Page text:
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COSMOS Blog | 4 October 2012

By Wilson da Silva

FOR MORE THAN a decade, waves of disruptive technological change have swept our lives, and few industries have been as affected as publishing. Recently, this has become a tsunami, laying waste to business models, impoverishing once-mighty publishing behemoths and toppling proud mastheads.

In March 2012, Encyclopaedia Britannica ceased publication after 244 years; more than 200 newspapers closed in the United States in the past four years. Magazines did worse, with 428 U.S. titles shutting down in 2009, and 328 in the two years after that.

Why? The Internet, of course, and the many revolutions it has unleashed. The Internet has been blamed for the demise of many things: dinner party disagreements, travel agents, civil discourse and Nigeria’s reputation.

So it’s hard to believe that the first graphical web browser, Mosaic, launched only in April 1993 – the same year Microsoft created its first website. The following year, the first blog went live. Only 1.6 million websites existed, but more than 1,000 newspapers were already posting. Google had opened for business in a garage just a year earlier.

COSMOS Magazine was launched in 2005 and Cosmos Online, our daily science news site, in 2006. Since then, our audiences have grown: 100,000 adults read the print edition, 130,000 students peruse the browser edition, 300,000 visit the website every month and 25,000 receive the weekly email newsletter.

In July 2011, we at COSMOS began to review what we do, and envision where we wanted to be in five years. We looked at what other science magazines were doing and where the industry was heading worldwide. It dawned on us that we had a unique title, and that the emerging tablet market – spurred by the launch of Apple’s iPad in April 2010 – presented an opportunity to easily reach global audiences.

The iPad allows COSMOS to compete with the world’s biggest science magazines on an equal footing, without the delays and cost of shipping from Australia. Before the financial crisis and the rise of the Australian dollar, COSMOS sold almost as many copies in the U.S. as it sold in Australia.

COSMOS has always specialised in long-form, literary writing and lush design, and we’ve always had a global outlook. At a conference last year, I was introduced by Mariette DiChristina, Editor-in-Chief of Scientific American, as the editor of “the world’s only literary science magazine”; it occurred to me that, actually, this was true – no other science magazine regularly publishes 6,000-word stories.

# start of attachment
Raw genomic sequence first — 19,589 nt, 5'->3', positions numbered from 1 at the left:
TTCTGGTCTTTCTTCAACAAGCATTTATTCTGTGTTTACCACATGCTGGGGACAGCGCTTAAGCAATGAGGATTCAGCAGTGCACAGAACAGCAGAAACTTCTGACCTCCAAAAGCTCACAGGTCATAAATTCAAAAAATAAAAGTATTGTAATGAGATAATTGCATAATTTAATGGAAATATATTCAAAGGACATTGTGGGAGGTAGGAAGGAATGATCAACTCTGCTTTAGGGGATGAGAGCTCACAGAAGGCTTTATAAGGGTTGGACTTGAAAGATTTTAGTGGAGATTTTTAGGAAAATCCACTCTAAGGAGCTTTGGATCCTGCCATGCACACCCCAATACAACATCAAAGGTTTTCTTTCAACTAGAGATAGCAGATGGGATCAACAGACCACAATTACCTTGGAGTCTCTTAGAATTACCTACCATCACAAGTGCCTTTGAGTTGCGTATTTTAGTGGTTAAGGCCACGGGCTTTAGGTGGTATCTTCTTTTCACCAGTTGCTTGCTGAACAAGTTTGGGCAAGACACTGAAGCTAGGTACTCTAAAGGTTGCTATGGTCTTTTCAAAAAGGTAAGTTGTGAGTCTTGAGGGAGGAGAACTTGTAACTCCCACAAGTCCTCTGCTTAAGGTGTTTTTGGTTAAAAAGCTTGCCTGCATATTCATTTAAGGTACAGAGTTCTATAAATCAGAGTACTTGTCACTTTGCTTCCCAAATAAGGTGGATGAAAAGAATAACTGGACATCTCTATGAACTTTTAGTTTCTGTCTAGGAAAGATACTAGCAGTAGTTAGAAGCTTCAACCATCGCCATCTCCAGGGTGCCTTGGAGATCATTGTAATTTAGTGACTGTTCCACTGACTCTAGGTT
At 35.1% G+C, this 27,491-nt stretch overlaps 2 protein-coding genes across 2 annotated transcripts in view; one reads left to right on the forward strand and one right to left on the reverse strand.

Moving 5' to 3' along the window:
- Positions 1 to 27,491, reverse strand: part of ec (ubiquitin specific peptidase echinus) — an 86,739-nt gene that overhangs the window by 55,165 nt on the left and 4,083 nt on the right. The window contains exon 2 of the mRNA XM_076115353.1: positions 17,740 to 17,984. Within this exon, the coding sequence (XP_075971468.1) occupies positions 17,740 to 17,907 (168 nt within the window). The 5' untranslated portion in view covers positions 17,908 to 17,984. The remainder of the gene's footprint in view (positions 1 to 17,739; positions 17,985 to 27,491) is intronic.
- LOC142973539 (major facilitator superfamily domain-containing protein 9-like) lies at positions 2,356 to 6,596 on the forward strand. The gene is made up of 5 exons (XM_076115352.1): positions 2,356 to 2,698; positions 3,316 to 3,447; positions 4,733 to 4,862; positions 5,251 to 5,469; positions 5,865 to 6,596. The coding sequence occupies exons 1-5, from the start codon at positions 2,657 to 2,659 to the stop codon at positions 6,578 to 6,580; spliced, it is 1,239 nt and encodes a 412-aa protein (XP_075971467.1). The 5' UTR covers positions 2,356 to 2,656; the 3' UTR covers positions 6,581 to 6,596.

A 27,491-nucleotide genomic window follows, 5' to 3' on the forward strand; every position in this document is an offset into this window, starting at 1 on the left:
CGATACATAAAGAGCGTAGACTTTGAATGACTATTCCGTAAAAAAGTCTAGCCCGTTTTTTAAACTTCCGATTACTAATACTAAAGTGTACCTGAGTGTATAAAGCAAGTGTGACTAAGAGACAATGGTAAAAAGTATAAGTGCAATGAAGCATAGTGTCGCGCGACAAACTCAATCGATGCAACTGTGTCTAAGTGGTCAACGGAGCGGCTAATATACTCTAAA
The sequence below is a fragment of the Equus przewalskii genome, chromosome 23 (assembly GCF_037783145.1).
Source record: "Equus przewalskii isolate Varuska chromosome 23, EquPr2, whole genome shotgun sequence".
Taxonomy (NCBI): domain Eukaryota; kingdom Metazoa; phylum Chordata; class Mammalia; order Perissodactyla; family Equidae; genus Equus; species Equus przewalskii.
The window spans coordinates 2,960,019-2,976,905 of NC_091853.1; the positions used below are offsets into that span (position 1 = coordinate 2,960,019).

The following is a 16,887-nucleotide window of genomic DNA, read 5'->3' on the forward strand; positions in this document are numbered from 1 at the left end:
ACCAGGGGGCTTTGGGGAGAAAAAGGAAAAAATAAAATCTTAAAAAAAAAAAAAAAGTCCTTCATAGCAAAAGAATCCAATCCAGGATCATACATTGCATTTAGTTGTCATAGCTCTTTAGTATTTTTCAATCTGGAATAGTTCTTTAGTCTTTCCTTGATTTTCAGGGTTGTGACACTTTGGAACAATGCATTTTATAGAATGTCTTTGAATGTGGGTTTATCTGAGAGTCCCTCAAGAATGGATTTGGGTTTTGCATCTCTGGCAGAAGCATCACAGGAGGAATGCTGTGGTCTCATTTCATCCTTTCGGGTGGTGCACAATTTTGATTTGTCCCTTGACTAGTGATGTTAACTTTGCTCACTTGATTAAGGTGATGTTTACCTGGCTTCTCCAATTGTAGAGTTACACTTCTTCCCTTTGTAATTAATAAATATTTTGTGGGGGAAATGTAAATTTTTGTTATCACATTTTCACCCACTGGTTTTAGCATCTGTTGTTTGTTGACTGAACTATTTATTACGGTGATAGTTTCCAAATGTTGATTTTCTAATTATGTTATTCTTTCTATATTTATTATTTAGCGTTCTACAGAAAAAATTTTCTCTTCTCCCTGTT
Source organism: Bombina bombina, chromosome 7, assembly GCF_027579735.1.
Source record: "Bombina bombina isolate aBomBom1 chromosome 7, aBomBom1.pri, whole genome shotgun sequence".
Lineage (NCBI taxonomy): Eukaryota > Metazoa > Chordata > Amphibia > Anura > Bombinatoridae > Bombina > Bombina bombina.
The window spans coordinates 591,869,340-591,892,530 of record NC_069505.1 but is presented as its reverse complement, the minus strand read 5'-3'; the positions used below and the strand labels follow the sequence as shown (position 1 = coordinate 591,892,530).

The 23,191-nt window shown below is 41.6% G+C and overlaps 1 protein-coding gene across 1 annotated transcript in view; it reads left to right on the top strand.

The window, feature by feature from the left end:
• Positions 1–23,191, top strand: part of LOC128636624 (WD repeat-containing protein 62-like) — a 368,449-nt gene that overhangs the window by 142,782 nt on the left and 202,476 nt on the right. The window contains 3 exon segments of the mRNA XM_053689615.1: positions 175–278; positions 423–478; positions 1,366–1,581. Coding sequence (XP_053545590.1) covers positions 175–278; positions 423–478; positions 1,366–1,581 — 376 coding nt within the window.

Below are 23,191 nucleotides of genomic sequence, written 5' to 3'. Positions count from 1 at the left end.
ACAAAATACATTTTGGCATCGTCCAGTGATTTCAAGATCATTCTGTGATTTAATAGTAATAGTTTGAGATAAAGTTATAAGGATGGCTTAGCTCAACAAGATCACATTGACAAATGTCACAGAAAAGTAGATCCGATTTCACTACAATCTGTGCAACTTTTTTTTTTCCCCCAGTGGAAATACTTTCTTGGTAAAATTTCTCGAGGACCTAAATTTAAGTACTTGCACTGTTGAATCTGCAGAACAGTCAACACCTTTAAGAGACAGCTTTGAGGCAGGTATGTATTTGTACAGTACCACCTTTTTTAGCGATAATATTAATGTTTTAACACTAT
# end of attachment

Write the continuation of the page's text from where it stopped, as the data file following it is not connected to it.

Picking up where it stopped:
WHILE THE PUBLISHING WORLD has moved to shorter format, we’ve gone longer. And although we’re in Australia, we’ve stayed global. This has helped COSMOS develop a strong following overseas; 15% of our subscribers are outside Australia and the same proportion of the 45 awards we’ve won have been international awards.

On our 7th anniversary, with the June/July 2012 issue, we launched our first iPad edition. It’s the result of nine months of development, and represents a complete reconceptualisation of the magazine. We didn’t just produce a print replica; we re-imagined COSMOS from the ground up.

It meant not just providing excellent content, but also seamless integration of video and animation, live updates, multiple layers of reader interaction, and a cross-platform approach to engaging audiences.

Suddenly, we had an outlet for all those fabulous images we could never quite fit in print. All those cool animations and videos we found in our research now had a home. And we began to develop our own animations and take advantage of emerging technologies, such as the 3-D-like walk-around panorama of Gusev crater we created for the July 2012 iPad special issue on Mars (timed to coincide with the arrival of Curiosity rover on August 6).

We decided to see the disruptive changes in publishing as an opportunity, not a crisis, and to reinvent ourselves to not only survive, but thrive. That’s why we’ve doubled our editorial staff and invested in new technology.

At COSMOS, it’s been the support of loyal readers that has made us viable – which is why our print subscribers receive the iPad edition free, despite all the extra images, video and animations.

And it’s why we’re excited about a world where creating engaging narrative content that readers want, and are willing to pay for, is the name of the game, because that’s been what we’ve excelled at for years. If anything can save quality journalism, it will be the readers who are willing to pay for excellence in writing, photography and design.

Our goal is to be the world’s #1 science magazine in five years. And, with your help, we will do it.